Friday, March 28, 2008
How tough is this market? Consider the confluence of the following headlines:
* Rice prices rise 30% y/y as exporters cut back on foreign sales and/or raise export prices
* Japanese core CPI rises to its highest level since 1998; stripping out the consumption tax "hump" from 97-98, it's the highest in nearly 15 years (see below.)
* The inflation breakeven on iJGBs turned negative, thanks to massive liquidiation of losing positions.
Yowsah! If you needed any more evidence that these markets are trading on pain and positioning rather than macro, this is it. Eventually, these unwinds will provide attractive entry levels in a number of trades (linkers in Japan and the US, curve trades in Europe and the UK, etc.), but for now Macro Man is content to sit on his hands. It's probably just as well that his data systems are not yet up and running; he's only done one small trade over the last week and a half, and like most other people, he's seen it go against him.
One trade that Macro Man had in the old blog portfolio was a high-conviction short sterling position, against a 50:50 basket of dollars and euros. If only he'd put that on in real life instead of trying to gauge positioning; the newsflow from the UK has been broadly poor, and the market reaction has been telling; sterling's been beaten like a rented mule. Overnight, consumer confidence came in at its lowest reading since the aftermath of the ERM crisis (see below), while Nationwide house prices showed their lowest growth rate in a dozen years.The fact the sterling shrugged off much better than expected current account data is telling, and suggests that depite high levels of bearishness on the UK, positioning is currently moderate. That having been said, price is at an extreme, and until he is fully back into the swing of things Macro Man is somewhat uncomfortable paying tops. One benefit of Macro Man's new professional home is that he is amongst kindred spirits when it comes to thinking about the UK; when one sees blatant incomptetence like the Heathrow Terminal 5 screw up, one can only conclude that Martin Samuel is right. (One wonders if he is a closet MM reader....)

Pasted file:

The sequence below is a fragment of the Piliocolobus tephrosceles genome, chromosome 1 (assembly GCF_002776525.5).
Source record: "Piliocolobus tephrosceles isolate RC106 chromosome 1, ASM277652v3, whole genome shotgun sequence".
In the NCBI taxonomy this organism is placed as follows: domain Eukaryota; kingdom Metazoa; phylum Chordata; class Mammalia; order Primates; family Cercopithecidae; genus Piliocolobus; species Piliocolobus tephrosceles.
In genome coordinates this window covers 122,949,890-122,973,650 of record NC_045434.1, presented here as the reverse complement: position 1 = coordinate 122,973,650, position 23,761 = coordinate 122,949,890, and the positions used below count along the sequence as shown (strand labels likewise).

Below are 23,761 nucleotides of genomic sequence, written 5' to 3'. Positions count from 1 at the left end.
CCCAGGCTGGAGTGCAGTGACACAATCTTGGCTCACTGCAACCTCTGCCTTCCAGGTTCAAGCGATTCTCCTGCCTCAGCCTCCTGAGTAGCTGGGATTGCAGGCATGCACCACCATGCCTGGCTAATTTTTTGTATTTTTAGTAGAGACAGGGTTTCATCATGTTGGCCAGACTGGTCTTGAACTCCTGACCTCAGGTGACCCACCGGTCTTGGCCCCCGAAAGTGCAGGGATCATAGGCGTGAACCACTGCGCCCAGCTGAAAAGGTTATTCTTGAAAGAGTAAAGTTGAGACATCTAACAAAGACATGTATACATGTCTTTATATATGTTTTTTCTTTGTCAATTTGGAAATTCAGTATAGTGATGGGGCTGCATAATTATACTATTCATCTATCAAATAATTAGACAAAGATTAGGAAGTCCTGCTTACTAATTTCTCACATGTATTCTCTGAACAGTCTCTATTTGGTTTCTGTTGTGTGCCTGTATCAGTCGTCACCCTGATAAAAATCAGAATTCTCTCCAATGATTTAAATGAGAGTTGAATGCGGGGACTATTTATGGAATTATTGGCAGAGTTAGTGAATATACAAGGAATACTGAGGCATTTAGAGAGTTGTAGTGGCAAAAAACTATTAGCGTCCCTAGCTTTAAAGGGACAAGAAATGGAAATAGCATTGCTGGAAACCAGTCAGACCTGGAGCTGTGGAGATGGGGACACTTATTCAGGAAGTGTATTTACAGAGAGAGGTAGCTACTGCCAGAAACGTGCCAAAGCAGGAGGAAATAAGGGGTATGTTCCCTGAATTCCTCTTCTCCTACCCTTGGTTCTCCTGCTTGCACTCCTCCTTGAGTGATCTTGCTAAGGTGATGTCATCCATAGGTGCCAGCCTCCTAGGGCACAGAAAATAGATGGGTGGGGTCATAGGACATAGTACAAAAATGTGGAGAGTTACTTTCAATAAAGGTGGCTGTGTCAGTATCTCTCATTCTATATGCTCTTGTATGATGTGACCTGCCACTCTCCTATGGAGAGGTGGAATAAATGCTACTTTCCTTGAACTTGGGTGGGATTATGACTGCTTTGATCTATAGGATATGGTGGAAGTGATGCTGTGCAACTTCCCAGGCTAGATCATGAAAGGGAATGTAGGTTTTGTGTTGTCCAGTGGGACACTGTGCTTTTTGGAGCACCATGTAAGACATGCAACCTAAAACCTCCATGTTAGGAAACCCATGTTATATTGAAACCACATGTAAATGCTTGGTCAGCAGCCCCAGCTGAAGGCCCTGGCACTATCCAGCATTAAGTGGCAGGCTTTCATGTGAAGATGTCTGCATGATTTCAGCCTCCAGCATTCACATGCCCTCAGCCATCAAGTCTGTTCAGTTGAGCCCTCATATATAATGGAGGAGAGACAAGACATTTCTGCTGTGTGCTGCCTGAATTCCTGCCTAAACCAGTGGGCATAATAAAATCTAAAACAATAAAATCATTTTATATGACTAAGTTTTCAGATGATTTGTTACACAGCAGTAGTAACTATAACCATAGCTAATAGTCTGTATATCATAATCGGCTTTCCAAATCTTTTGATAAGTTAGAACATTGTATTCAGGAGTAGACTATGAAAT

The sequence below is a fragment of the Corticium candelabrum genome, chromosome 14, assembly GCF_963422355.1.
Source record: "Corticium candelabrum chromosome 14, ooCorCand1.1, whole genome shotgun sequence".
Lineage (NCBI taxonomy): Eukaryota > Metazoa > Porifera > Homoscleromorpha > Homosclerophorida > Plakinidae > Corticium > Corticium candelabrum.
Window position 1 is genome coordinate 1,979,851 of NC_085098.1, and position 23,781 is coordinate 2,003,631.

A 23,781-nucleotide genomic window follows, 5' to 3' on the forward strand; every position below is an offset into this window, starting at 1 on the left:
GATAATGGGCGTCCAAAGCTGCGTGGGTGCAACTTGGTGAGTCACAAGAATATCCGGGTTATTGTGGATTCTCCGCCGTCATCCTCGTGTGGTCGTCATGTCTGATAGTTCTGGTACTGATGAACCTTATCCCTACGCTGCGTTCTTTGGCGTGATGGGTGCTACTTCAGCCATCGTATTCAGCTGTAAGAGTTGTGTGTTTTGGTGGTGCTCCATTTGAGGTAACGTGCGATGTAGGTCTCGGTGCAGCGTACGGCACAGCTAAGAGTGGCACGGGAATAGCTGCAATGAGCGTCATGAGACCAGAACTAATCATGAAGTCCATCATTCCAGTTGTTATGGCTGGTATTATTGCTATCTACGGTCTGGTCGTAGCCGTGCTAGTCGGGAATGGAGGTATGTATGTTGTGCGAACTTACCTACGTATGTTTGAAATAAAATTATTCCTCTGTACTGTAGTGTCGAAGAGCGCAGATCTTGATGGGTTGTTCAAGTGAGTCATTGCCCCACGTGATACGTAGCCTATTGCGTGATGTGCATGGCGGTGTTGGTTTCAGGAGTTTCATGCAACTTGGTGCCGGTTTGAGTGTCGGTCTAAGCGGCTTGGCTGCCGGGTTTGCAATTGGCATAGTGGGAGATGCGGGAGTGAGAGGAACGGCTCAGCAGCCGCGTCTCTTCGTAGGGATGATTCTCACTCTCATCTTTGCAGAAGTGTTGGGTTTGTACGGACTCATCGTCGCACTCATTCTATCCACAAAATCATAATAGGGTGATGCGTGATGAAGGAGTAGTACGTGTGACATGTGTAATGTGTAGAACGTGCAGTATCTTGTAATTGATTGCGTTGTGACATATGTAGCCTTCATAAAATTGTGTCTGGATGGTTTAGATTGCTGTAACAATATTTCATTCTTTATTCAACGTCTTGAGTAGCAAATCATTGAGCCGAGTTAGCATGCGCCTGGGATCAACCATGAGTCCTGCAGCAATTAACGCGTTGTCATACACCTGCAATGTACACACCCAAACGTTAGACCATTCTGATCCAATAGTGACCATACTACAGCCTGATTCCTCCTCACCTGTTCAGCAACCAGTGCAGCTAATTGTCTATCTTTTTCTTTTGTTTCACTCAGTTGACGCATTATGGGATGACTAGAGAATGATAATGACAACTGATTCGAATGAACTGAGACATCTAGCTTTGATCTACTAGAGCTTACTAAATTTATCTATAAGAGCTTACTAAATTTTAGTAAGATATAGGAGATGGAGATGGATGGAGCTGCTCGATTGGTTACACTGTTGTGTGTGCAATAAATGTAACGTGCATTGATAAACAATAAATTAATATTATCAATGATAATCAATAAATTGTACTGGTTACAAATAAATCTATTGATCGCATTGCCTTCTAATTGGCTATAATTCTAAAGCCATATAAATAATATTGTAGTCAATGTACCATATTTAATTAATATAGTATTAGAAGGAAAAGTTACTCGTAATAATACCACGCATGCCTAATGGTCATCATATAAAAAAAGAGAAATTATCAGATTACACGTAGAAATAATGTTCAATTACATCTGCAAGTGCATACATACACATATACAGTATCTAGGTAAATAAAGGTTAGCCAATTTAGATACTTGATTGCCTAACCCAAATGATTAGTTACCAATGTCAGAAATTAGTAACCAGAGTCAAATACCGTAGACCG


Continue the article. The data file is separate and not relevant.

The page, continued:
In any event, Macro Man is wondering how to play the UK. Sell sterling? It's at a bit of an extreme. Short the FTSE against, say, DAX? You'll be short commodity beta. Put on a steepener? You've got plenty of company, and you need Merv the Swerve to blink. Macro Man is struggling to come up with the best trade; perhaps the answer is to do a little bit of each and hope that diversification does its thing.
It's been more than a year coming, but Macro Man's bearish conviction on the UK remains as strong as ever. And after the current quarter end screw job is in the rearview mirror, the time for action may well be upon us.